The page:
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Legendary Native American Figures: Mikumwess (Mikm)
Tribal affiliation: Maliseet, Passamaquoddy,
Alternate spellings: Mikamwes, Mikumwes, Mikum-wasus, Mikumwasus, Mikomwasos,
Mihkomuwehs, Mihkomuwehsis, Migamawesu, Míkm, Mikmuwessu, Mi'kmuesu, Mikumwees, Megumooweso,
Megumoowesoo, Megumawessos, Mikumwessos, Mik'am, Mukmues, Mickamwes, Mikumwes, Mickemnise
Pronunciation: mee-kum-wess or mee-kum-oo-wess
Also known as: The plural form of their name is Mikumwesuk, Mihkomuwehsok, Mikumwessuk,
Mekumwasuck, Mekumwasuk, Mihkomuwehsisok, Meckumasuck, Míkmwesúk, Mekemwasuk, Mikumweswak, etc.
Type: Little people, nature spirits
Related figures in other tribes: Bagwajinini (Anishinabe), Makiaweesug (Mohegan), Paissa (Miami)
Mikumwesuk are little people like sprites or dwarves, said to be about as tall as a man's waist.
They are generally benevolent forest spirits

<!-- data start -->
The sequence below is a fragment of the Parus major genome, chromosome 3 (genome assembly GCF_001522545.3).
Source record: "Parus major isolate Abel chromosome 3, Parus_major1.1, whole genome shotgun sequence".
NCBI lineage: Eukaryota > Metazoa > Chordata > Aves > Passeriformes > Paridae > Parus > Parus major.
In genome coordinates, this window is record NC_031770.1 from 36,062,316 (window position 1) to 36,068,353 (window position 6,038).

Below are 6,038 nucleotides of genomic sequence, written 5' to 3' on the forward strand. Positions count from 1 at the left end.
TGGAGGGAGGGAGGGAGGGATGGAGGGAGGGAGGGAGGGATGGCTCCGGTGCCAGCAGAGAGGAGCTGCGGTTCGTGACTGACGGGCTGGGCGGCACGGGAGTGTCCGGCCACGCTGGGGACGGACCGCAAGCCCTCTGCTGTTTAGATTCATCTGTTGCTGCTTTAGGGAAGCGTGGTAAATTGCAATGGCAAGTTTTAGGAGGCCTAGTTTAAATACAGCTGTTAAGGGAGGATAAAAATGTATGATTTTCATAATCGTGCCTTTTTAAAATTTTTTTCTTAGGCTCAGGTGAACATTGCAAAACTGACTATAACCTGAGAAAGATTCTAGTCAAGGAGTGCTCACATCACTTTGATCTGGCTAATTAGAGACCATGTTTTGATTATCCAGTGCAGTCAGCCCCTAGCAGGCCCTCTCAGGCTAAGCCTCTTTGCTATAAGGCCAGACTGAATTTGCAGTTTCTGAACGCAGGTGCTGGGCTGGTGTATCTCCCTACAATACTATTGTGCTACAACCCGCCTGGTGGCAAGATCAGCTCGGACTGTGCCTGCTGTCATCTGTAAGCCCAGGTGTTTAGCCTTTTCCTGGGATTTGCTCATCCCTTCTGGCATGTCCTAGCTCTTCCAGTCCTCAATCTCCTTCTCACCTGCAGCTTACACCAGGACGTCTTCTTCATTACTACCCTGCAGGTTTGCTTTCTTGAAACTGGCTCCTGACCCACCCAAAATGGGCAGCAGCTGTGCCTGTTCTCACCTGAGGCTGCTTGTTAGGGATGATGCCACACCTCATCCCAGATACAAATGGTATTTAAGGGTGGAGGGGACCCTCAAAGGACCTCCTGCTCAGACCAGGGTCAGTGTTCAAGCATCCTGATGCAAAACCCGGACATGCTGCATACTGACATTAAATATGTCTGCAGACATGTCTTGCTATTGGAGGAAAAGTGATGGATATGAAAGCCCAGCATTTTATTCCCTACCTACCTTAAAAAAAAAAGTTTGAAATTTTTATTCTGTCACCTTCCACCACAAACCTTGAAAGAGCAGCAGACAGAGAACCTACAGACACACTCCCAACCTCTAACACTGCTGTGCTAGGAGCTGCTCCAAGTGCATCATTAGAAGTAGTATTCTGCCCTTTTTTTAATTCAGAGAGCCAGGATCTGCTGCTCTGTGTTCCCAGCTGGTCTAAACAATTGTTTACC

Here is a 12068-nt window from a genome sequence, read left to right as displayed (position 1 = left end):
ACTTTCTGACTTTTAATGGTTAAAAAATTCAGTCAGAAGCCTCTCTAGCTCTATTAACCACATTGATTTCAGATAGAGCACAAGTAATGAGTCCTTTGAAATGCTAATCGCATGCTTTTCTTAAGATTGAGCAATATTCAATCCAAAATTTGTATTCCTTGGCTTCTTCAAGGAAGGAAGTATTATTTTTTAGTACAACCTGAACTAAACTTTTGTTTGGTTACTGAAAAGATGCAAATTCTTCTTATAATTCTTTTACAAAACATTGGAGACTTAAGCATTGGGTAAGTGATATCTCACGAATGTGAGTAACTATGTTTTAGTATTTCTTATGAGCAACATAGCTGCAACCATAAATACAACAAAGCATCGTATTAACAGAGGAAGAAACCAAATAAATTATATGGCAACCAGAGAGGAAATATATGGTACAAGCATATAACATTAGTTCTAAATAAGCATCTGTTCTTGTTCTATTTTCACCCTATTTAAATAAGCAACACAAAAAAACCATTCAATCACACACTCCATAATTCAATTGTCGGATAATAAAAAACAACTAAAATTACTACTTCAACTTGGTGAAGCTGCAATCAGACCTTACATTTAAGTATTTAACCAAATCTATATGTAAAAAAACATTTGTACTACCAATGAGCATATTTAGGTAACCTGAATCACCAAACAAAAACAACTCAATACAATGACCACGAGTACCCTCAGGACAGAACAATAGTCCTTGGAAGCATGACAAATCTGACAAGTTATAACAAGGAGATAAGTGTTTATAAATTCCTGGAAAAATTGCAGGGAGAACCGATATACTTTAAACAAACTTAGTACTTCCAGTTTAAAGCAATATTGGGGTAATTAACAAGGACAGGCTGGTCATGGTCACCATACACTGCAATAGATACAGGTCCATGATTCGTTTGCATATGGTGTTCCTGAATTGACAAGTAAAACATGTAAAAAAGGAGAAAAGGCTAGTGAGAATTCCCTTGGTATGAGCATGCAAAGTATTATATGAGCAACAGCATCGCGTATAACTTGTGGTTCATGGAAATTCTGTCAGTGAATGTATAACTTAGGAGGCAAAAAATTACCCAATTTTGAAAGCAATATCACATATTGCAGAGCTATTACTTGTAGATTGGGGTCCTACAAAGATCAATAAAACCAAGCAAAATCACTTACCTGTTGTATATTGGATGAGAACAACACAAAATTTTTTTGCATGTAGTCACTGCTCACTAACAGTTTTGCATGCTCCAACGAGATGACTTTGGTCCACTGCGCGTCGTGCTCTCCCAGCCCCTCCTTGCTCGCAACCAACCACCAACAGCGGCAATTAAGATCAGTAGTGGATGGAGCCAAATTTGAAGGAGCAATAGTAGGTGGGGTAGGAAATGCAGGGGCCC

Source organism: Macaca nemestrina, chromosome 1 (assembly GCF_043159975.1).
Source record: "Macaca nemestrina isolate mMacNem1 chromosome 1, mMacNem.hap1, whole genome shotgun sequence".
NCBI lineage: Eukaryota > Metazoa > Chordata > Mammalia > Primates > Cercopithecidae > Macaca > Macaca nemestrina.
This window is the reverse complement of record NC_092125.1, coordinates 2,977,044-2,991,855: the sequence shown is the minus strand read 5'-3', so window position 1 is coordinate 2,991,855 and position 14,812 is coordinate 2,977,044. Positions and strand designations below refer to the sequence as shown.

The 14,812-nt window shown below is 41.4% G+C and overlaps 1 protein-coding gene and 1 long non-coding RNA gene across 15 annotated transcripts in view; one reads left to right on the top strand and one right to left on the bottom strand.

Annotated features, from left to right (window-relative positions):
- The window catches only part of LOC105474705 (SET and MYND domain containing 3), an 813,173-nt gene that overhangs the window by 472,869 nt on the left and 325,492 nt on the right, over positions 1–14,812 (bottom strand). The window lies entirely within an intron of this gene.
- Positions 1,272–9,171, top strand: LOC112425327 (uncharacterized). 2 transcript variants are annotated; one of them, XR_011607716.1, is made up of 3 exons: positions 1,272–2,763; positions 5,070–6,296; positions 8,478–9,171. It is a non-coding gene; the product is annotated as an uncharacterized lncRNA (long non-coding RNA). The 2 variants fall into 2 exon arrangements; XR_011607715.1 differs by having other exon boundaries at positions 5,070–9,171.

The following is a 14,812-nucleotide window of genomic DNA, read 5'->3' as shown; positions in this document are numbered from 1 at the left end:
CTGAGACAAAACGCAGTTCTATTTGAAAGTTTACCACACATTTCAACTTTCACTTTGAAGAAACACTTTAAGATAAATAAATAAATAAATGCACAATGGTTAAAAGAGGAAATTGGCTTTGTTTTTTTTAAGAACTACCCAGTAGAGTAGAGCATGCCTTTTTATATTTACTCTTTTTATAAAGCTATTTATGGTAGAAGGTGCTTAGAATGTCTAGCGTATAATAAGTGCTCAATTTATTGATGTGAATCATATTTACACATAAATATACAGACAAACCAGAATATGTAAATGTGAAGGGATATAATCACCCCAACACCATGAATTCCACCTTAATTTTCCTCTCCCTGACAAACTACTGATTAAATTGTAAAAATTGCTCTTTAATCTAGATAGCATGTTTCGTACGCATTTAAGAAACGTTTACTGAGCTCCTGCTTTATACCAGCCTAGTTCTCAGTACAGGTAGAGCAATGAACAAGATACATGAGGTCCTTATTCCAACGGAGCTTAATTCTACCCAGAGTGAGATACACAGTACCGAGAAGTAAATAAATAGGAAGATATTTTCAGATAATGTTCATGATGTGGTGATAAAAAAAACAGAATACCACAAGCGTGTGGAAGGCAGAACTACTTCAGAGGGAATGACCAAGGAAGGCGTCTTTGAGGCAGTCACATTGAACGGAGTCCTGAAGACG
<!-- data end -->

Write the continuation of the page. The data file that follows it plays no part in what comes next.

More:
but can be dangerous if they are disrespected.
Some Maliseet traditions provide the Mikumwesuk with an origin story: they are the descendants of a tiny hero called
Mikumwesu, who was the brother and companion
of the culture hero Glooskap.
How Glooskap made a Magician of a Young Man:
In this Micmac story, Glooskap turns a man into a Mikumwes.
The Mournful Mystery of the Partridge-Witch:
Penobscot story of a young man who fell in love with a Mikumwess girl and died when he had to marry another.
Recommended Books of Related Native American Legends
Giants of the Dawnland:
A good collection of Wabanaki legends told by a Penobscot Indian author.
On the Trail of Elder Brother:
More traditional Wabanaki stories, told by a Mi'kmaq author and illustrator.
Excellent anthology of stories, songs, and oral history from the Mi'kmaq and other Algonquian tribes.
Traditional tales about little people from the Maliseet, Passamaquoddy, and other Native American tribes.
We Were Not the Savages
New Brunswick language
Eastern Woodlands culture
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